COMMENTARY | About a week before New York Mets fans saw pitchers and catchers report to Port St. Lucie for spring training, Sandy Alderson made a minor signing. The organization agreed to a minor-league deal with outfielder Marlon Byrd.
The Mets were in desperate need of outfielders, and Byrd would be competing for a roster spot. Six months later, it's tough to think about where New York would be without his performance. After a tough 2012 campaign (for multiple reasons), Byrd has a shot at winning the NL Comeback Player of the Year Award.
In the last year of his contract with the Chicago Cubs in 2012, the outfielder was dealt to the Boston Red Sox on April 21. He put together a .070/.149/.070 line in 47 plate appearances before switching jerseys. He was much more productive in Beantown, hitting .270/.286/.320 with one home run and seven RBIs.
Once the calendar flipped to June, his season quickly went sour. He was released by the Red Sox on June 9, then news surfaced he tested positive for a performance-enhancing drug. He was handed a 50-game suspension, and he didn't see any time in the big leagues after he was reinstated.
Entering his age-35 season in 2013, Byrd was out to fix his reputation, and looking for a chance at redemption. He decided to play winter ball to show he still had the talent to be on a big league roster, and he responded with a .308/.385/.571 with 16 home runs and 52 RBIs in 247 at-bats.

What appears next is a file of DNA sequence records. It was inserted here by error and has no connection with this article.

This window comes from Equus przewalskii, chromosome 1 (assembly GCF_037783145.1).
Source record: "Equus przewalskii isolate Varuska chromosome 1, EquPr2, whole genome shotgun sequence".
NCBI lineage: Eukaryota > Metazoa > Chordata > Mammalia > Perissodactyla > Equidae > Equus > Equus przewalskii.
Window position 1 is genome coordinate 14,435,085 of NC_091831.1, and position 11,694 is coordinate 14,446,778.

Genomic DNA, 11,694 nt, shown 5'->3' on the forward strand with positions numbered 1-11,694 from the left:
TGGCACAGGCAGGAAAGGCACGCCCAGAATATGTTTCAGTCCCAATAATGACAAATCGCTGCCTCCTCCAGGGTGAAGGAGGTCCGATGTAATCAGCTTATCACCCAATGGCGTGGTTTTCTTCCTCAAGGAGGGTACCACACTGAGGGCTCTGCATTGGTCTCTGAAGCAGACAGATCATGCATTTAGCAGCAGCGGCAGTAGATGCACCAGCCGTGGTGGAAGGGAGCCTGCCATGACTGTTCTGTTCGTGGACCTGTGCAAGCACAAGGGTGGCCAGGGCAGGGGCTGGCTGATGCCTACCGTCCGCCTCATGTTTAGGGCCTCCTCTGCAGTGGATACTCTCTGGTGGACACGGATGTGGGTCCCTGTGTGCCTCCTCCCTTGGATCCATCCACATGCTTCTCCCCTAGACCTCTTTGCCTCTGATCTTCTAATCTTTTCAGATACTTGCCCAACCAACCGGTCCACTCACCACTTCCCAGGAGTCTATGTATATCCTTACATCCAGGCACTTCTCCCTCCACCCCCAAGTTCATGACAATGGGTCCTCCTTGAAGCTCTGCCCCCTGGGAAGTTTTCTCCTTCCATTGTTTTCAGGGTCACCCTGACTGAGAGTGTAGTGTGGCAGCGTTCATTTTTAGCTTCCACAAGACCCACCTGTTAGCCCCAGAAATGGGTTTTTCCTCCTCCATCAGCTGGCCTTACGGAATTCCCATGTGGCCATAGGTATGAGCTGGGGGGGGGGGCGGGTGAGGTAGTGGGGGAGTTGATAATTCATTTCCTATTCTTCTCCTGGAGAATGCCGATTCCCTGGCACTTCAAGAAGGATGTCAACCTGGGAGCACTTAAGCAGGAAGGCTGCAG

With the outfield situation the way it was heading into spring training, Alderson and the Mets had nothing to lose by taking a chance on Byrd with a non-guaranteed deal. If he did make the team, he wasn't expected to play every day; he would be another right-handed bat to use in a number of projected platoons.
The veteran outfielder has been one of the most consistent hitters all season, and he has shown no signs of breaking down after appearing in 113 games and collecting 409 at-bats. He's been playing every day for most of the summer, and is hitting .286/.333/.523 with 21 home runs and 70 RBIs. His power totals are the highest they've been since 2009 with the Texas Rangers, and he already has a career-high in home runs.
Byrd credits a lot of his success to Mets hitting coach Dave Hudgens, who reworked the outfielder's swing. It's certainly paid dividends for the Amazins. In a season where Lucas Duda and Ike Davis have been sent to the minors, while David Wright has ended up on the disabled list, New York has still performed better than expected. The reason for the Mets to still be competitive is the veteran presence of Byrd in the middle of the order.
Collins has sung his praises of the 35-year-old for his influence on the younger players and his preparation before each game.
To further bolster his case to be considered the award, he's only the 16th player in MLB history to have a 20-homer season immediately following a year in which he hit only one.
Marlon Byrd wasn't expecting to become an everyday player at age 35 with the Mets this season. He was just looking for someone to give him a chance to fix his image. Alderson gave him that chance, and both sides have benefited greatly. He went from being a non-roster invitee in spring training to quite possibly the offensive MVP for the Mets, without much protection in the lineup.
His amazing 2013 season should be recognized by those voting for the Comeback Player of the Year Award. Byrd has likely also played his way to a more lucrative contract this winter. It's amazing how one year can completely change a situation.
Matt Musico's Mets opinion has been featured on MLB Trade Rumors, MetsBlog, Amazin' Avenue, Mets Merized Online, and Rising Apple. He currently serves as the Executive Editor of MetsMinors.net.
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